Blessed are those who suffer, for they will come undone.
Blessed are those whose lives have fallen apart, for they have nothing left to lose.
Blessed are those who are shattered, for they can no longer pretend.
Blessed are those whose pain has become unbearable, for they can no longer ignore it.
Blessed are those who know themselves wounded, for they will find healing.
Blessed are those who walk into the darkness, for they shall emerge into the glorious light.
How are you? (That’s the question.)
Are you stubbornly asleep? It’s time to wake up.
Are you numbing yourself with distractions? You don’t have to do that anymore.
Are you waking up to such great pain you can barely breathe? You will live through this because you are stronger than you realize. This pain is a doorway to something more beautiful than you can imagine.
Are you questioning all your choices? Good; that’s a healthy exercise.
Is your life falling apart? Excellent. Let it fall apart. You don’t need “a life.” You need to live.
Has everything you trust shattered into a million pieces? Better and better. Less to worry about. Less to carry. Let it go, baby, let it go. You will learn to trust yourself.
Are you spinning out in cycles of pain? Take a deep breath and sit still. You control your movement. Stop moving until you know which way you really want to go.
Are you afraid of being alone? We all are. We aren’t meant to be alone. This fear is your doorway to connection.
Are you afraid of wasting your life? Maybe you are. Maybe it’s time you stopped. Maybe it’s time to figure out what your life would look like if you weren’t wasting it.
Do you feel unworthy? Good. Now that you’ve acknowledged the feeling, you can start figuring out where it comes from. You have this power. Use it.
Do you wonder how anyone can love you? I love you. I love you. I love you. I love you. I love you. I love you. I love you.
Are you suffering? Blessed are you, for you will come undone. Then you will learn how to put yourself back together the way you want to be.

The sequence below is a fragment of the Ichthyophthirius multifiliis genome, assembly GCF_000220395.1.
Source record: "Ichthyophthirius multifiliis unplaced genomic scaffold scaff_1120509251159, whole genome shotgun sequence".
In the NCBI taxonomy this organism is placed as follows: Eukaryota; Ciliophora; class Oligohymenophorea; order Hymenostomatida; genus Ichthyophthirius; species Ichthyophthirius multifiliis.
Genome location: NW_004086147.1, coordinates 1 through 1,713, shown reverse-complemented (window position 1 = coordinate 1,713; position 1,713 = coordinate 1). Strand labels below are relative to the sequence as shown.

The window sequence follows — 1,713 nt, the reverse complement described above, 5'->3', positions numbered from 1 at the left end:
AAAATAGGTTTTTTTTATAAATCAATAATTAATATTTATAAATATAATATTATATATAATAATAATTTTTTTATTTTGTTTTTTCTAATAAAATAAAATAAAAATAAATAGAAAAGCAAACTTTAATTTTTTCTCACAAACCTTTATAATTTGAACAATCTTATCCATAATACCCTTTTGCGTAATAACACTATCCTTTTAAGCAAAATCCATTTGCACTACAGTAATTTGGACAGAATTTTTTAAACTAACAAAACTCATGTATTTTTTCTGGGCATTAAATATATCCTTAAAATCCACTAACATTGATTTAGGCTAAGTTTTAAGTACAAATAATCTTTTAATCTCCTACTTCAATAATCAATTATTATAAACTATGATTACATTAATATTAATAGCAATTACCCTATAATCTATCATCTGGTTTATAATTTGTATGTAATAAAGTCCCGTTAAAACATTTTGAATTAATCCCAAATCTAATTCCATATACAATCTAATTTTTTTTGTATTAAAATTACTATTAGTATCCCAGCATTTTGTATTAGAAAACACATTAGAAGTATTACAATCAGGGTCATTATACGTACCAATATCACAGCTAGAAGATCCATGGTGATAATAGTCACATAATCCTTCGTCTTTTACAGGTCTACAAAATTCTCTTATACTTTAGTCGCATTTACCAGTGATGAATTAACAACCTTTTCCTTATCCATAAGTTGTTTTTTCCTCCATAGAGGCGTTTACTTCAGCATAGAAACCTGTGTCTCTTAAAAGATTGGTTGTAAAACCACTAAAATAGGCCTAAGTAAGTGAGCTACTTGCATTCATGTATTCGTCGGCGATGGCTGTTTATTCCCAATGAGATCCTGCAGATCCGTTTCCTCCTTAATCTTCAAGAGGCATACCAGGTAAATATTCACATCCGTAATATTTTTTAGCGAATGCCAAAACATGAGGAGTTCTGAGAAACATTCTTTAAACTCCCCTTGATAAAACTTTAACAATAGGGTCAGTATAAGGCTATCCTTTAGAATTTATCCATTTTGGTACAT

Are you so lonely you don’t even recognize it as loneliness anymore—you just accept it as your baseline, your normal emotional state? You don’t have to feel this way. You aren’t meant to feel this way. You don’t deserve to be alone and you don’t have to be alone… but if you don’t want to be alone anymore, you have to take the next step.
Are you terrified? It’s okay. We all are. Let’s figure this out together.
Are you wounded? Blessed are you, for you will find the courage to heal yourself.
Do you feel like you’re losing your shit? Go ahead and lose it. Lose the shit. Find yourself instead.
Are you tired of care taking for everyone else and desperate for someone to take care of you? Guess what? That someone is you. It’s time. Yes, I know it’s scary. No, it’s not selfish. Yes, I know you’re afraid. Yes, I know you don’t know how. Yes, I know you don’t trust yourself. You’re going to learn how. You don’t have to know all the steps. You don’t need a plan. All you ever get to know is your next step.
What is it about darkness that makes you afraid?
Find the shadows. Look into the darkness. Walk toward it.
As you move into the shadows, the darkness will deepen. It will threaten to overwhelm you. Don’t believe it. Take deep breaths. Take small steps. Another. Now another. Take all the time you need. There’s no rush. There’s no hurry. One foot in front of the other. Go ahead. Into the shadows. Into the darkness. Into your fear. Into your self.
As you move down the road, the light begins to grow.
Annie Mueller is a writer, reader, seeker of growth, and transplant to Puerto Rico, where she lives with her best friend and their four children. Her crash course in self-discovery came from experiencing job loss, financial devastation, Hurricane Maria and its aftermath, and major surgery—all in less than a year. She writes about creativity, personal growth, and spirituality; runs Prolifica, a content management consultancy for small teams and solo professionals; and sends out a popular weekly newsletter about feelings and freelancing. You can find more of her work on her website.
Image courtesy of şengül.